Megan McGinnity (’03) won Arizona State University’s prestigious Circumnavigators Scholarship to travel around the world studying the economics of human trafficking.
The Circumnavigators Scholarship, which is sponsored by the Phoenix chapter of the International Circumnavigators Club, underwrites a summer’s study-travel program that requires a student undertake work on at least three continents. The scholarship is awarded on alternating years to one ASU student.
McGinnity’s project will research human trafficking, examine which organizations are effective in prevention, and learn about what policies work and which fail.
“Ultimately I hope first and foremost to hear the untold stories of victims of trafficking and to contribute in some small way to their future by exploring which NGOs provide the most effective and sustainable assistance programs,” she says.
At the end of the summer she will produce a policy research paper that Gannon Sims at the U.S. Department of State Trafficking in Persons Office (TIP) has expressed interesting in reading.
McGinnity is currently spending a year studying in Iasi, Romania. Once her study abroad program is completed, she will begin her summer sojourn in Washington, D.C. There she will visit a number of NGO anti-trafficking headquarters and meet with experts on human-trafficking prevention. She is also hoping to schedule meetings with Rep. Jeff Flake and Sen. Jon Kyl.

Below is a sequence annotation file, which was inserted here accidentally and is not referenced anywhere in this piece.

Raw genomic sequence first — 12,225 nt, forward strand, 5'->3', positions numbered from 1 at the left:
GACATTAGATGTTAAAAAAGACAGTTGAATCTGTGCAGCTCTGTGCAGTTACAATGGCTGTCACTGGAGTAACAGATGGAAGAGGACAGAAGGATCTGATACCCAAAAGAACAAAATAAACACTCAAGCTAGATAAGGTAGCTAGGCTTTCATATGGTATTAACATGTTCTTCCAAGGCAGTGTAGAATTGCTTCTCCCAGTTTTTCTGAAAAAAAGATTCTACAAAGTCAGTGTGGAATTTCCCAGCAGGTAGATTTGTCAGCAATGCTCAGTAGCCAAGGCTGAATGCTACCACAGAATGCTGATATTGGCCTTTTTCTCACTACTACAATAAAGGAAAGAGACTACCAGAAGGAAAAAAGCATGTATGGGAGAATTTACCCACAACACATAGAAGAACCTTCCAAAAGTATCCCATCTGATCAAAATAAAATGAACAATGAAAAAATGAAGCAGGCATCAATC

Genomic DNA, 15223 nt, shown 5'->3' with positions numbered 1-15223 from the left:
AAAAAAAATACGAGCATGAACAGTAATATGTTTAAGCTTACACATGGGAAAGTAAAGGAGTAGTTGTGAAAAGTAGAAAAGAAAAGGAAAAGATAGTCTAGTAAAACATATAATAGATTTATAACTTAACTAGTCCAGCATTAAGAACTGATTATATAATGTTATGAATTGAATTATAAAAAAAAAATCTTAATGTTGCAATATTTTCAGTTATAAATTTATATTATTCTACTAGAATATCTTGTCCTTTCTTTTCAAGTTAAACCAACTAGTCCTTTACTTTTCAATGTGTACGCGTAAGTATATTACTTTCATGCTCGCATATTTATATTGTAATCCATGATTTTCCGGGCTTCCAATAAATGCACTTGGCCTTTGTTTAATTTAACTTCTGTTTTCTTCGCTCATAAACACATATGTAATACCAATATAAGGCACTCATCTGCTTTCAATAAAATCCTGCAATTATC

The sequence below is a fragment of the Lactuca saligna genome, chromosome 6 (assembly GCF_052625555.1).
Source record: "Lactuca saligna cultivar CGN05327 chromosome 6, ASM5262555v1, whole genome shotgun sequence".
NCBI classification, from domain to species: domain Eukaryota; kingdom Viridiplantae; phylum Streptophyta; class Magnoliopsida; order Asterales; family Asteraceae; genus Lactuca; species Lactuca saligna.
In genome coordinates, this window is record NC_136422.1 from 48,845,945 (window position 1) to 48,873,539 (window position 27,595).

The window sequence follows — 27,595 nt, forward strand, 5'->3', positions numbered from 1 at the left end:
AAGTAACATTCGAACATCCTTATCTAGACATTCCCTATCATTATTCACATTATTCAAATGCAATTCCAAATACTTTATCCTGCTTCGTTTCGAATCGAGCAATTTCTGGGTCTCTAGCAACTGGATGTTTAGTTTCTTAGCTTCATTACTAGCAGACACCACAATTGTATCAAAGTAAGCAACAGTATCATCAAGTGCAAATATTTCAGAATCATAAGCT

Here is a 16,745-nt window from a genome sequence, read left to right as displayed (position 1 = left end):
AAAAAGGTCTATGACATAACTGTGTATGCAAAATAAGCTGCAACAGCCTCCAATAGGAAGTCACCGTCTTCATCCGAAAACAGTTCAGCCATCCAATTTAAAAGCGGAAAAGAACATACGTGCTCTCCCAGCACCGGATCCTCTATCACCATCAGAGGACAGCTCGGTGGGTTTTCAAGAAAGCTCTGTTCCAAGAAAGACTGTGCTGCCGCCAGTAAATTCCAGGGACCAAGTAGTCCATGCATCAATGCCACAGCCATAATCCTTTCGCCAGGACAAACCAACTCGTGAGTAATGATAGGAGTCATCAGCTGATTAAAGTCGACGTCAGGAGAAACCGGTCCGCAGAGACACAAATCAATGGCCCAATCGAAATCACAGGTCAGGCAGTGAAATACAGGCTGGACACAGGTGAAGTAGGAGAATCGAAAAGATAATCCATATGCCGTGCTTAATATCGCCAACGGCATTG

After Washington, D.C., McGinnity will travel to Brussels, Belgium to compare European Union and U.S. approaches to trafficking. She plans to meet with representatives from European governments and non-profit organizations.
McGinnity will leave the Western world upon finishing her interviews in Brussels and depart for Ghana. In Ghana small and large NGOs collaborate to address the issue of child slavery in fisheries.
Her next stop after Ghana will be Kigali, Rwanda, which will serve as a case study of government programs for street children and the emergence of NGOs after a history of genocide. From Rwanda she will fly to Uttar Pradesh, India, to observe small-village prevention and microcredit programs. After that, it is on to Phnom Penh, Cambodia.
Cambodia is well known for having a major sex-trafficking industry. In Phnom Penh, McGinnity will examine nonprofit social enterprises to investigate attempts to prevent sex trafficking and rehabilitate its victims.
McGinnity’s last step is in San Jose, Costa Rica, where she will examine the illegal-migration aspect of human trafficking.